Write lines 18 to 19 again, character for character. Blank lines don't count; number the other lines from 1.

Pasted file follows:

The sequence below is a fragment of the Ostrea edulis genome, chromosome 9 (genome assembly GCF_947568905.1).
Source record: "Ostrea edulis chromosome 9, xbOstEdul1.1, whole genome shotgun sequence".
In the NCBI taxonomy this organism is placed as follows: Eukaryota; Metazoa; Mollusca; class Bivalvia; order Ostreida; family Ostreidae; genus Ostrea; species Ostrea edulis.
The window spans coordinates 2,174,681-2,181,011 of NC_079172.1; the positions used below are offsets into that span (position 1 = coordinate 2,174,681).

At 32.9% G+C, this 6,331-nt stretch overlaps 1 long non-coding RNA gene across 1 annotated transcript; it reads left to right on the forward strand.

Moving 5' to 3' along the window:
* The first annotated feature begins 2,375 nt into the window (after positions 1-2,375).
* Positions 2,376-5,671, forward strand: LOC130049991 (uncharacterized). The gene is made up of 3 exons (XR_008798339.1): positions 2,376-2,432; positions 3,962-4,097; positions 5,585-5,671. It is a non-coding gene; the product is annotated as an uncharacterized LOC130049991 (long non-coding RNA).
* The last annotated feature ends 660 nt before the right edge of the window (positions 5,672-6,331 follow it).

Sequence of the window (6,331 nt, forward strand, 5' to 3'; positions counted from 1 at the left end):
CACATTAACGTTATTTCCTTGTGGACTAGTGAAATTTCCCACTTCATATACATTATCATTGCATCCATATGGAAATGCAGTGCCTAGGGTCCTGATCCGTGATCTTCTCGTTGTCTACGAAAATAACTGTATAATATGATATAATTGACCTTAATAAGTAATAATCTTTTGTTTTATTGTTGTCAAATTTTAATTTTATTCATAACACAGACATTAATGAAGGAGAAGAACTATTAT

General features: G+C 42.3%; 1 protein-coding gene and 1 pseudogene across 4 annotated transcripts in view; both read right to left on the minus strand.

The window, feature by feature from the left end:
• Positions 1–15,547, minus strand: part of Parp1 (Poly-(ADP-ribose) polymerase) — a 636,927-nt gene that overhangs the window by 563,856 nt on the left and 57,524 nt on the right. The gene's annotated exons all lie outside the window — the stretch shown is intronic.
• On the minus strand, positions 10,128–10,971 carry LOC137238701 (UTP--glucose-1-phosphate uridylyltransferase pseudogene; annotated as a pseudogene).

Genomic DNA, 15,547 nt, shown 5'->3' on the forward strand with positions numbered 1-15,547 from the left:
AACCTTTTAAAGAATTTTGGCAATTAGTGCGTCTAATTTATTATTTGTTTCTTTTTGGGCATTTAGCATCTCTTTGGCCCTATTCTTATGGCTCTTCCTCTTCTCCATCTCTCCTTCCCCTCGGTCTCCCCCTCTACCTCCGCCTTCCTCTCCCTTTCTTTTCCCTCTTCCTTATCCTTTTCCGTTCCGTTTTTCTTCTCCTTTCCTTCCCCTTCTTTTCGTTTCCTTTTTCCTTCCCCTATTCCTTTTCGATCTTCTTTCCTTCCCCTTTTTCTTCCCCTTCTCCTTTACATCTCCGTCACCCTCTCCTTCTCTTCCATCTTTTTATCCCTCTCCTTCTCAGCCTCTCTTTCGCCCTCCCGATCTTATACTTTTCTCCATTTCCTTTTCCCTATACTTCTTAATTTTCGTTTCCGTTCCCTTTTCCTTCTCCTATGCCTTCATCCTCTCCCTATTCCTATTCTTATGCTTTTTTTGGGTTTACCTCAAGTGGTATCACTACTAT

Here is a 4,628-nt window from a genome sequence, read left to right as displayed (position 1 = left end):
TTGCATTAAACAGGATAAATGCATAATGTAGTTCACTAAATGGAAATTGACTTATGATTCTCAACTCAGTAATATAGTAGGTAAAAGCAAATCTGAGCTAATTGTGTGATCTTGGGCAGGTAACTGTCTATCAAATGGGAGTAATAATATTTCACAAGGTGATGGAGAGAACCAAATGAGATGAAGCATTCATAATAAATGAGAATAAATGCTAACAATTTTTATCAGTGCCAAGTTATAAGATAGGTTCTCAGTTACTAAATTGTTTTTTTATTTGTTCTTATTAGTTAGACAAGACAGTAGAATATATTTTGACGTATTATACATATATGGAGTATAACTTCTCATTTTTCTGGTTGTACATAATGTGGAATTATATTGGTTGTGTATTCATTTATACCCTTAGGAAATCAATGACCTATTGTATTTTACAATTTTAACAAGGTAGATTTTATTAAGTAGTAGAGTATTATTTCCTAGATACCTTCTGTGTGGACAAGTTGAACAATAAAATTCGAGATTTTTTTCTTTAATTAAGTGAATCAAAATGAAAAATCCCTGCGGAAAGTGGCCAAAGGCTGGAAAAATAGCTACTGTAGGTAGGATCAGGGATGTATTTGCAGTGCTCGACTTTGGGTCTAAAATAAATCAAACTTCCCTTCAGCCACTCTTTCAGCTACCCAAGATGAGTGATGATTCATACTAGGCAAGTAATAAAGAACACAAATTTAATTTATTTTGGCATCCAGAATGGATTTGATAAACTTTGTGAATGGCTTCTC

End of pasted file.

Here is a 4,628-nt window from a genome sequence, read left to right as displayed (position 1 = left end):
TTGCATTAAACAGGATAAATGCATAATGTAGTTCACTAAATGGAAATTGACTTATGATTCTCAACTCAGTAATATAGTAGGTAAAAGCAAATCTGAGCTAATTGTGTGATCTTGGGCAGGTAACTGTCTATCAAATGGGAGTAATAATATTTCACAAGGTGATGGAGAGAACCAAATGAGATGAAGCATTCATAATAAATGAGAATAAATGCTAACAATTTTTATCAGTGCCAAGTTATAAGATAGGTTCTCAGTTACTAAATTGTTTTTTTATTTGTTCTTATTAGTTAGACAAGACAGTAGAATATATTTTGACGTATTATACATATATGGAGTATAACTTCTCATTTTTCTGGTTGTACATAATGTGGAATTATATTGGTTGTGTATTCATTTATACCCTTAGGAAATCAATGACCTATTGTATTTTACAATTTTAACAAGGTAGATTTTATTAAGTAGTAGAGTATTATTTCCTAGATACCTTCTGTGTGGACAAGTTGAACAATAAAATTCGAGATTTTTTTCTTTAATTAAGTGAATCAAAATGAAAAATCCCTGCGGAAAGTGGCCAAAGGCTGGAAAAATAGCTACTGTAGGTAGGATCAGGGATGTATTTGCAGTGCTCGACTTTGGGTCTAAAATAAATCAAACTTCCCTTCAGCCACTCTTTCAGCTACCCAAGATGAGTGATGATTCATACTAGGCAAGTAATAAAGAACACAAATTTAATTTATTTTGGCATCCAGAATGGATTTGATAAACTTTGTGAATGGCTTCTC